During a production operation, production fluid in the fluid column 126 flows downstream through the production string 106. The flow enters a flowmeter 200 and is deflected by the turbine deflector 206, causing the rotor 204 to rotate relative to the stator 202 and producing pressure pulsing in the column 126 of production fluid that can be detected at the surface by the signal detection assembly 136, according to conventional techniques. Passage of the fluid column 126 through the flowmeter 200 serves to mix the fluid, creating a substantially homogenous and uniform mix.

By monitoring signal amplitude and frequency, it is possible to determine both the rate of fluid flow and the density of fluid being passed by a flowmeter of a particular configuration. The angular velocity of the rotor 204, and thus the frequency of the generated signal is a function of the velocity of the fluid flowing through the flowmeter. The greater the rate of the fluid flow, the higher the frequency of the generated signal. As the generated frequency depends upon the sizes and geometrical configuration of the particular flowmeter's components, it is important that the flowmeter be calibrated prior to use so that the frequencies received by the signal detection assembly 136 can be meaningfully interpreted back into flow rates. A factory calibration preferably is performed by the manufacturer or vendor of the flowmeter and the results included as data tables for use by the well operators. However, field tests of a particular flowmeter or flowmeters may be conducted in lieu of or in addition to the factory calibration, if desired. Calibration can be done by using a wind tunnel and suitable measurement apparatus to match particular fluid flow rates with the rotor rotation rates and frequencies generated by the particular flowmeter. A representative data table for such a flowmeter is now presented which illustrates the rotor rotation rates (in rotations per minute) and signal frequencies (in Hertz) measured during wind tunnel testing of a particular flowmeter in which various volumes of air (in gallons per minute) were passed through the flowmeter.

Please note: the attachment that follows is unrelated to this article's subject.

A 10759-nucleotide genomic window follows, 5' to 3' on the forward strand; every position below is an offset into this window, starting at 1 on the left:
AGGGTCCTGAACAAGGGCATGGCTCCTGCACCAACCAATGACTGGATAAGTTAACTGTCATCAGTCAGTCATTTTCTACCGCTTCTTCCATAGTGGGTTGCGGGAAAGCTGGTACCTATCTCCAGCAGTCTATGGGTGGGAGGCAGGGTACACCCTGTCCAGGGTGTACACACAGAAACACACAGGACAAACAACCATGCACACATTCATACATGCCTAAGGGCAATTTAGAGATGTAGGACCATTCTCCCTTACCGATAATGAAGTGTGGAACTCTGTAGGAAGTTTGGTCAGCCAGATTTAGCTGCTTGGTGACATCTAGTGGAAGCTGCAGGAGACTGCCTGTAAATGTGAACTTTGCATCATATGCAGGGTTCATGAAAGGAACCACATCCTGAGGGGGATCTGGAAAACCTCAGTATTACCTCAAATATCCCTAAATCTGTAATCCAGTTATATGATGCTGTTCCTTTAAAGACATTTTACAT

______________________________________Fluid Flow  Rotor Rotation Rate                    Signal Frequency(GPM)       (RPM)        (Hz)______________________________________150          300          1800250          830          4980350         1210          7260450         1795         10800550         2100         12600650         2390         14400750         2600         15600850         3000         18000950         3375         202501050        3565         21400______________________________________